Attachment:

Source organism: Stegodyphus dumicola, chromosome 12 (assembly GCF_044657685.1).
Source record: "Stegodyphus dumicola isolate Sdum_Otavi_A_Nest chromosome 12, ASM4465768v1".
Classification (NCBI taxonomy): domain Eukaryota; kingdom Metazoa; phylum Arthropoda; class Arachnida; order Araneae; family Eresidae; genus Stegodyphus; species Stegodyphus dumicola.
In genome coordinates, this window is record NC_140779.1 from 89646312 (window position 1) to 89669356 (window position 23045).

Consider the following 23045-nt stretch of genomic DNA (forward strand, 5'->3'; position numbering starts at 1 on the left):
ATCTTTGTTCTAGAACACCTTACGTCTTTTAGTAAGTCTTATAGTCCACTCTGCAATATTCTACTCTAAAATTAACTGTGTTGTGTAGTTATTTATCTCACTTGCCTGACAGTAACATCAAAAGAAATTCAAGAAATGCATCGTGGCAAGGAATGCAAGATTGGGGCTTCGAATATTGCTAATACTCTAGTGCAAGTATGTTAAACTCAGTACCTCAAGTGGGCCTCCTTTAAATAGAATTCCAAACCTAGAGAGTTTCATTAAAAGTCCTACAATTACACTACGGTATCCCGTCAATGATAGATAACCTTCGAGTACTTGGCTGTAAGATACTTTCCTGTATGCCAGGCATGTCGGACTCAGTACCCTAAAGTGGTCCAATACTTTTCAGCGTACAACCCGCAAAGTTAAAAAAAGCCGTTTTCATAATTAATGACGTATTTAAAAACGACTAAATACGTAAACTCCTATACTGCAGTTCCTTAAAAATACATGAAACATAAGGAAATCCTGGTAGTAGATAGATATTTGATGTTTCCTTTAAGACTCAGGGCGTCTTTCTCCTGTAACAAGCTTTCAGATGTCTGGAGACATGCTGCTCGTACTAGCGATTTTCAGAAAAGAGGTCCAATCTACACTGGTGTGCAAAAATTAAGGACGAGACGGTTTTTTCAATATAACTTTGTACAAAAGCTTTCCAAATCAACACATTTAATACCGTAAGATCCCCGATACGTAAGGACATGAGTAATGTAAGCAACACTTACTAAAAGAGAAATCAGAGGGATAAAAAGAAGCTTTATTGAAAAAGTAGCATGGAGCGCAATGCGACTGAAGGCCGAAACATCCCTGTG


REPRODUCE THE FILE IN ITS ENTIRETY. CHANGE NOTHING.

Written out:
Source organism: Stegodyphus dumicola, chromosome 12 (assembly GCF_044657685.1).
Source record: "Stegodyphus dumicola isolate Sdum_Otavi_A_Nest chromosome 12, ASM4465768v1".
Classification (NCBI taxonomy): domain Eukaryota; kingdom Metazoa; phylum Arthropoda; class Arachnida; order Araneae; family Eresidae; genus Stegodyphus; species Stegodyphus dumicola.
In genome coordinates, this window is record NC_140779.1 from 89646312 (window position 1) to 89669356 (window position 23045).

Consider the following 23045-nt stretch of genomic DNA (forward strand, 5'->3'; position numbering starts at 1 on the left):
ATCTTTGTTCTAGAACACCTTACGTCTTTTAGTAAGTCTTATAGTCCACTCTGCAATATTCTACTCTAAAATTAACTGTGTTGTGTAGTTATTTATCTCACTTGCCTGACAGTAACATCAAAAGAAATTCAAGAAATGCATCGTGGCAAGGAATGCAAGATTGGGGCTTCGAATATTGCTAATACTCTAGTGCAAGTATGTTAAACTCAGTACCTCAAGTGGGCCTCCTTTAAATAGAATTCCAAACCTAGAGAGTTTCATTAAAAGTCCTACAATTACACTACGGTATCCCGTCAATGATAGATAACCTTCGAGTACTTGGCTGTAAGATACTTTCCTGTATGCCAGGCATGTCGGACTCAGTACCCTAAAGTGGTCCAATACTTTTCAGCGTACAACCCGCAAAGTTAAAAAAAGCCGTTTTCATAATTAATGACGTATTTAAAAACGACTAAATACGTAAACTCCTATACTGCAGTTCCTTAAAAATACATGAAACATAAGGAAATCCTGGTAGTAGATAGATATTTGATGTTTCCTTTAAGACTCAGGGCGTCTTTCTCCTGTAACAAGCTTTCAGATGTCTGGAGACATGCTGCTCGTACTAGCGATTTTCAGAAAAGAGGTCCAATCTACACTGGTGTGCAAAAATTAAGGACGAGACGGTTTTTTCAATATAACTTTGTACAAAAGCTTTCCAAATCAACACATTTAATACCGTAAGATCCCCGATACGTAAGGACATGAGTAATGTAAGCAACACTTACTAAAAGAGAAATCAGAGGGATAAAAAGAAGCTTTATTGAAAAAGTAGCATGGAGCGCAATGCGACTGAAGGCCGAAACATCCCTGTG